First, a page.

Abuja – Free movement of people and goods, and fighting human trafficking should be top policy priorities, members of the Economic Community of West African States (ECOWAS) agreed at talks convened with the support of the International Organization for Migration (IOM), the UN Network for Migration and the African Union.

Three days of consultations in Abuja this week offered the first chance for ECOWAS members to collectively assess progress in implementing the Global Compact for Migration (GCM) objectives and to decide key recommendations to be put to next year’s International Migration Review Forum.

Integrated migration governance should be a key goal and Ambrose Dery, Minister of Interior for Ghana, the Chair of ECOWAS Authority of Heads of States and Governments, said it was essential African nations addressed trafficking in persons and its devastating consequences on migrants.

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“Vile stories on international media concerning migrant slavery, as well as mistreatment of young African domestic helps in some Gulf States, call for a reflection on appropriate actions to be taken with a view to finding a lasting solution to this persistent problem that leads to the loss of young Africans, without whom the continent cannot build a prosperous and peaceful future,” Dery said. “In Ghana, the contribution of migrants has played a great role in shaping our national development.”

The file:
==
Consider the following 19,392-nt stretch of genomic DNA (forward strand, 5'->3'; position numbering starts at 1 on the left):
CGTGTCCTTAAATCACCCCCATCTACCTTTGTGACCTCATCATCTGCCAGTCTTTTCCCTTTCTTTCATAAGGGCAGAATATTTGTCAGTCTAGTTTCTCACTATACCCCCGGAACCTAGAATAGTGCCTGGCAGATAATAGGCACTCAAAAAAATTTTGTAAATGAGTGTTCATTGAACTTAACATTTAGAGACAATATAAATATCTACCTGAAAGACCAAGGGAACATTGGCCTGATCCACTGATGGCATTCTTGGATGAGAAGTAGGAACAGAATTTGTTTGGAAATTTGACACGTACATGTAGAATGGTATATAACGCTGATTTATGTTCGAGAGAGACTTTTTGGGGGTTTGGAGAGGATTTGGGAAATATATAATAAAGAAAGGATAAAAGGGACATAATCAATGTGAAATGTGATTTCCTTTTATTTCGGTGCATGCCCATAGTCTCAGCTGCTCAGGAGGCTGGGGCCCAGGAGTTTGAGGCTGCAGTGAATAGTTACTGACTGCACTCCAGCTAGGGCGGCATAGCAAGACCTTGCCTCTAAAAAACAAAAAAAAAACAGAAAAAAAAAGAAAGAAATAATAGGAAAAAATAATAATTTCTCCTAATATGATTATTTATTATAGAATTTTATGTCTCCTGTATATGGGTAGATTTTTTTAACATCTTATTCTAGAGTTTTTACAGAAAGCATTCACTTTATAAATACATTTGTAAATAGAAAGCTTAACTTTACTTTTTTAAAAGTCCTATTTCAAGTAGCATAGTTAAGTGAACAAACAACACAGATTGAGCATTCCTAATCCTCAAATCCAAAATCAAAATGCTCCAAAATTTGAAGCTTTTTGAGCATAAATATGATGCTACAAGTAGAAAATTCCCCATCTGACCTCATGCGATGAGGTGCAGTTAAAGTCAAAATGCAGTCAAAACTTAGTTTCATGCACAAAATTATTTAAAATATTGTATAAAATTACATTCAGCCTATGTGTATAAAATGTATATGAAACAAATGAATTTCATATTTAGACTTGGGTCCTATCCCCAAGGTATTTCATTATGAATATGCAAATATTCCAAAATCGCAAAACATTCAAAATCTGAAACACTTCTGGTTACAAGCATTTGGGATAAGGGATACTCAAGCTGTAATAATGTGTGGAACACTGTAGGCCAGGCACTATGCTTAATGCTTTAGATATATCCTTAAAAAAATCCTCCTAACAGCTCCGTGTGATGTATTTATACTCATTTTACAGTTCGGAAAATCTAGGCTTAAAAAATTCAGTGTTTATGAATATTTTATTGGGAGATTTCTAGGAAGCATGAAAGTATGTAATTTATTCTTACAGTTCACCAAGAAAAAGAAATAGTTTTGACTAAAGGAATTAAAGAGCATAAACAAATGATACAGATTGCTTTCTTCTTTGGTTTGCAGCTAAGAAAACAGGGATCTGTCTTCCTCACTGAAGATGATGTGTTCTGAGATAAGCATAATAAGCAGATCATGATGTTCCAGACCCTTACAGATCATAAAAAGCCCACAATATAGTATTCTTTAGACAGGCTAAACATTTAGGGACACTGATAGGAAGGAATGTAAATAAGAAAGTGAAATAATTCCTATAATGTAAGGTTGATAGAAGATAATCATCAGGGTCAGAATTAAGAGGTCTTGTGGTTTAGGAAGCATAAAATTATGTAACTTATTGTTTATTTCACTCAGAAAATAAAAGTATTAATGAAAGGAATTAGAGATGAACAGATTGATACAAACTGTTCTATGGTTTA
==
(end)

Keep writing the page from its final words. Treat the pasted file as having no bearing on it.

Governments must address the root causes of trafficking and ensure the free movement of people in a safe, orderly and dignified manner. ECOWAS representatives emphasized the need to join forces and align approaches to prevent and counter smuggling of migrants and trafficking in persons to promote rights-based management of migration.

The meeting, which ended Thursday, also heard that policies must be effectively applied by border officials to ease free movement while combatting trafficking in persons.

Aissata Kane, IOM’s Senior Regional Adviser for Sub Saharan Africa, said the Global Compact for Migration was a landmark, multilateral document. “It aims to catalyze and boost combined support and assistance for addressing legal and humanitarian challenges of migration and foster its positive social, cultural and economic dividends within and outside the ECOWAS region.”

READ  Ghana excludes  stranded nationals with KLM, Airfrance return tickets from fresh payments

IOM has been working with all stakeholders at intergovernmental and national levels, as well as within the UN Network for Migration, to promote safe, orderly and dignified free movement of people and economic exchange among ECOWAS Member States.

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Support VOICE FOR AFRICAN MIGRANTS journalism of integrity and credibility.

Good journalism costs a lot of money. Yet only good journalism can ensure the possibility of a good society, an accountable democracy, and a transparent government.

For continued free access to the best and latest migration, trafficking, displacement and humanitarian reports including thorough investigative reports in these areas, we ask you to consider making a modest support to this noble endeavour.

By contributing to VOICE FOR AFRICAN MIGRANTS, you are helping to sustain a journalism of relevance and ensuring it remains free and available to all.